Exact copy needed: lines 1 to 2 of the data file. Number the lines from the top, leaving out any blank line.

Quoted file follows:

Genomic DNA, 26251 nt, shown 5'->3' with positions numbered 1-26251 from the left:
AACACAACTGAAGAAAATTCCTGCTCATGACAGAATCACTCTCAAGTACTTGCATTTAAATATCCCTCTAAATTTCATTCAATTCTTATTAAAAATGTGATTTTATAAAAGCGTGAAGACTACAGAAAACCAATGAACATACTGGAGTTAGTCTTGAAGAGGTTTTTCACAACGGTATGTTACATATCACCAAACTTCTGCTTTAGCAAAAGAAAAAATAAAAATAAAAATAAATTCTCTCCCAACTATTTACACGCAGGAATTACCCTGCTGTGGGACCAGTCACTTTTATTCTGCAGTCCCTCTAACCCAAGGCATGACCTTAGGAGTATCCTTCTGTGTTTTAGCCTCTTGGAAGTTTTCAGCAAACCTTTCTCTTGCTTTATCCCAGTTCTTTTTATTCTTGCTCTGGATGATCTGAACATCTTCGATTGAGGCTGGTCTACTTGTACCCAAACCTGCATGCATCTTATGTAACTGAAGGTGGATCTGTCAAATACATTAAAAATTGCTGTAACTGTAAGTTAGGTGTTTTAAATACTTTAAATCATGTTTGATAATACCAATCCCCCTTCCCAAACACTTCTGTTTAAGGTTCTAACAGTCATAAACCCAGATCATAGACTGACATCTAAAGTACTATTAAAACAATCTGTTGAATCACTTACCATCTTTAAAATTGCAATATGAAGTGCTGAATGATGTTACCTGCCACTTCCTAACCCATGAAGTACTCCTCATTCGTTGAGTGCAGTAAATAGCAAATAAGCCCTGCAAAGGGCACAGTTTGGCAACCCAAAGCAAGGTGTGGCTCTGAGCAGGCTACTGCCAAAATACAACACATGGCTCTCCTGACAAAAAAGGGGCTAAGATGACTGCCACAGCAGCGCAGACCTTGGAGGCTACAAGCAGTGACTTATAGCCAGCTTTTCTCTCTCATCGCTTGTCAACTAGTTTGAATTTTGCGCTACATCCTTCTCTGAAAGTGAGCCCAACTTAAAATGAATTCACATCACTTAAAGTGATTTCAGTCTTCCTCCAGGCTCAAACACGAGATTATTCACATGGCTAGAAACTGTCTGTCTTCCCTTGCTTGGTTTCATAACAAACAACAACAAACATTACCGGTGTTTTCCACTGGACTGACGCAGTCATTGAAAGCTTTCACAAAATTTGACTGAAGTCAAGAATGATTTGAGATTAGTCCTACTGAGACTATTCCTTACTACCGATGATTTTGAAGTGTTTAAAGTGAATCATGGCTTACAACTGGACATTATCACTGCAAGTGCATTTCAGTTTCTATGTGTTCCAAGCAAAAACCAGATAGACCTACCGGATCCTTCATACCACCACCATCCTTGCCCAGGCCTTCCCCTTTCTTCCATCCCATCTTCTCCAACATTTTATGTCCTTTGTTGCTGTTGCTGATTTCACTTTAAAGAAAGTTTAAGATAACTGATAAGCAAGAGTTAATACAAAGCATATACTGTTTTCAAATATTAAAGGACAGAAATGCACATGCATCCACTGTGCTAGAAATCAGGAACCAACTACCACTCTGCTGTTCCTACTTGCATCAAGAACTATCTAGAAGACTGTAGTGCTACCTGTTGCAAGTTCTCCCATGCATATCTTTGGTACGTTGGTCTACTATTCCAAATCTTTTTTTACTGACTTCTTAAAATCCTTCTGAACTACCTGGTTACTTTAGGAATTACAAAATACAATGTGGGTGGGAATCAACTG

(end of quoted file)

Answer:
Genomic DNA, 26251 nt, shown 5'->3' with positions numbered 1-26251 from the left:
AACACAACTGAAGAAAATTCCTGCTCATGACAGAATCACTCTCAAGTACTTGCATTTAAATATCCCTCTAAATTTCATTCAATTCTTATTAAAAATGTGATTTTATAAAAGCGTGAAGACTACAGAAAACCAATGAACATACTGGAGTTAGTCTTGAAGAGGTTTTTCACAACGGTATGTTACATATCACCAAACTTCTGCTTTAGCAAAAGAAAAAATAAAAATAAAAATAAATTCTCTCCCAACTATTTACACGCAGGAATTACCCTGCTGTGGGACCAGTCACTTTTATTCTGCAGTCCCTCTAACCCAAGGCATGACCTTAGGAGTATCCTTCTGTGTTTTAGCCTCTTGGAAGTTTTCAGCAAACCTTTCTCTTGCTTTATCCCAGTTCTTTTTATTCTTGCTCTGGATGATCTGAACATCTTCGATTGAGGCTGGTCTACTTGTACCCAAACCTGCATGCATCTTATGTAACTGAAGGTGGATCTGTCAAATACATTAAAAATTGCTGTAACTGTAAGTTAGGTGTTTTAAATACTTTAAATCATGTTTGATAATACCAATCCCCCTTCCCAAACACTTCTGTTTAAGGTTCTAACAGTCATAAACCCAGATCATAGACTGACATCTAAAGTACTATTAAAACAATCTGTTGAATCACTTACCATCTTTAAAATTGCAATATGAAGTGCTGAATGATGTTACCTGCCACTTCCTAACCCATGAAGTACTCCTCATTCGTTGAGTGCAGTAAATAGCAAATAAGCCCTGCAAAGGGCACAGTTTGGCAACCCAAAGCAAGGTGTGGCTCTGAGCAGGCTACTGCCAAAATACAACACATGGCTCTCCTGACAAAAAAGGGGCTAAGATGACTGCCACAGCAGCGCAGACCTTGGAGGCTACAAGCAGTGACTTATAGCCAGCTTTTCTCTCTCATCGCTTGTCAACTAGTTTGAATTTTGCGCTACATCCTTCTCTGAAAGTGAGCCCAACTTAAAATGAATTCACATCACTTAAAGTGATTTCAGTCTTCCTCCAGGCTCAAACACGAGATTATTCACATGGCTAGAAACTGTCTGTCTTCCCTTGCTTGGTTTCATAACAAACAACAACAAACATTACCGGTGTTTTCCACTGGACTGACGCAGTCATTGAAAGCTTTCACAAAATTTGACTGAAGTCAAGAATGATTTGAGATTAGTCCTACTGAGACTATTCCTTACTACCGATGATTTTGAAGTGTTTAAAGTGAATCATGGCTTACAACTGGACATTATCACTGCAAGTGCATTTCAGTTTCTATGTGTTCCAAGCAAAAACCAGATAGACCTACCGGATCCTTCATACCACCACCATCCTTGCCCAGGCCTTCCCCTTTCTTCCATCCCATCTTCTCCAACATTTTATGTCCTTTGTTGCTGTTGCTGATTTCACTTTAAAGAAAGTTTAAGATAACTGATAAGCAAGAGTTAATACAAAGCATATACTGTTTTCAAATATTAAAGGACAGAAATGCACATGCATCCACTGTGCTAGAAATCAGGAACCAACTACCACTCTGCTGTTCCTACTTGCATCAAGAACTATCTAGAAGACTGTAGTGCTACCTGTTGCAAGTTCTCCCATGCATATCTTTGGTACGTTGGTCTACTATTCCAAATCTTTTTTTACTGACTTCTTAAAATCCTTCTGAACTACCTGGTTACTTTAGGAATTACAAAATACAATGTGGGTGGGAATCAACTG